When foreign companies set up their first subsidiaries in Canada, they often use the following types of visas and programs:
Labour Market Impact Assessment (LMIA)
When a Canadian employer wants to hire a foreign worker temporarily through the Temporary Foreign Worker Program (TFWP) or permanently through the International Mobility Program (IMP), they usually need to obtain a Labour Market Impact Assessment unless an exemption applies. The LMIA application requires the employer to demonstrate that they have made efforts to recruit Canadian citizens or permanent residents but were unable to find suitable candidates.
The LMIA process is designed to protect Canadian workers by ensuring that there is a genuine need for a foreign worker to fill a specific job position that cannot be filled by a Canadian citizen or permanent resident.
Intra Company Transfer (ICT) Program
The Intra-Company Transfer (ICT) program is an immigration pathway that allows multinational companies to transfer their employees from a foreign branch, subsidiary, or affiliate to work in a related position within their Canadian operations. Intra-Company Transferee work permits fall under the International
Mobility Program and require a qualifying relationship between the foreign company and the Canadian entity. The ICT program recognizes that the mobility of specialized personnel within a multinational corporation can contribute to the growth and competitiveness of the company in Canada.
Start-up Visa Program
The Start Up Visa Program is designed for foreign entrepreneurs who want to establish innovative businesses in Canada. To qualify, entrepreneurs must secure a commitment from a designated Canadian venture capital fund, angel investor group, or business incubator. Applicants must demonstrate that their business idea is innovative, has the potential for growth, and can create jobs for Canadians.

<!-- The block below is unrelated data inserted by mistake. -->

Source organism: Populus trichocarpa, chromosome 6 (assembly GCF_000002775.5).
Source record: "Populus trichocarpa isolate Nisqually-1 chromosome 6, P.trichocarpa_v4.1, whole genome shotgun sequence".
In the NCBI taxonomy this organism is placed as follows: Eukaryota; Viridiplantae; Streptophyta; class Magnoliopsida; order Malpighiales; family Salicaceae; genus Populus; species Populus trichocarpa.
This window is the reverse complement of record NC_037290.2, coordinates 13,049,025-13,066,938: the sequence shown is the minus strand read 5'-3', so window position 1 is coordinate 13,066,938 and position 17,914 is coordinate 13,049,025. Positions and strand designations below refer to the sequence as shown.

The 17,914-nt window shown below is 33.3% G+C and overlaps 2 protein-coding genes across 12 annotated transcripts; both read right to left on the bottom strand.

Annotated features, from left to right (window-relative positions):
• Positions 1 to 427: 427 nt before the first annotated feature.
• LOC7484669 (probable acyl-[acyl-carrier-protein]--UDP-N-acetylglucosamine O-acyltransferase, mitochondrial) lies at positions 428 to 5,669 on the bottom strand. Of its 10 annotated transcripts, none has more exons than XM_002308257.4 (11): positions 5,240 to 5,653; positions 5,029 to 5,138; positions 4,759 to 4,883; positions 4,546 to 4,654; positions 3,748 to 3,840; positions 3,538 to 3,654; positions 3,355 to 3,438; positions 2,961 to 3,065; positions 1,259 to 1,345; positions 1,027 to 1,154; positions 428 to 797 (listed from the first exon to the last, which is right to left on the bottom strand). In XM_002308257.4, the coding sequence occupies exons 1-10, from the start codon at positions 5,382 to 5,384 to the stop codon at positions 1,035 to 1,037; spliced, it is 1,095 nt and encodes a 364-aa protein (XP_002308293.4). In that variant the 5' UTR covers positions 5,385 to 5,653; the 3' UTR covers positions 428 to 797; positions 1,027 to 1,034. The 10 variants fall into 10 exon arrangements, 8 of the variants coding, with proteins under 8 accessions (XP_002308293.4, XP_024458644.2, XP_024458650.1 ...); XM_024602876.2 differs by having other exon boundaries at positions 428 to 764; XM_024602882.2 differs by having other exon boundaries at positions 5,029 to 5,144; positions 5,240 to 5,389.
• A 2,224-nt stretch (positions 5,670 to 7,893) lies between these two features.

Alberta saw over 51,000 people move to the province in Q1-2023
Provincial Nominee Program (PNP)
Each province and territory in Canada has its own PNP, allowing them to nominate foreign entrepreneurs and investors based on their specific economic needs. PNP streams, such as the Entrepreneur or Business Investor categories, provide avenues for foreign companies to establish their subsidiaries in specific provinces or territories. The requirements and processes vary between provinces and may involve minimum investment thresholds, business experience, and business plans.
Foreign companies may acquire or establish a Canadian subsidiary and operate it as an owner/operator. This pathway requires the foreign company owner to apply for an LMIA, demonstrating that they will actively manage and operate the Canadian entity. The owner/operator must provide a detailed business plan, financial statements, and evidence of relevant experience and qualifications.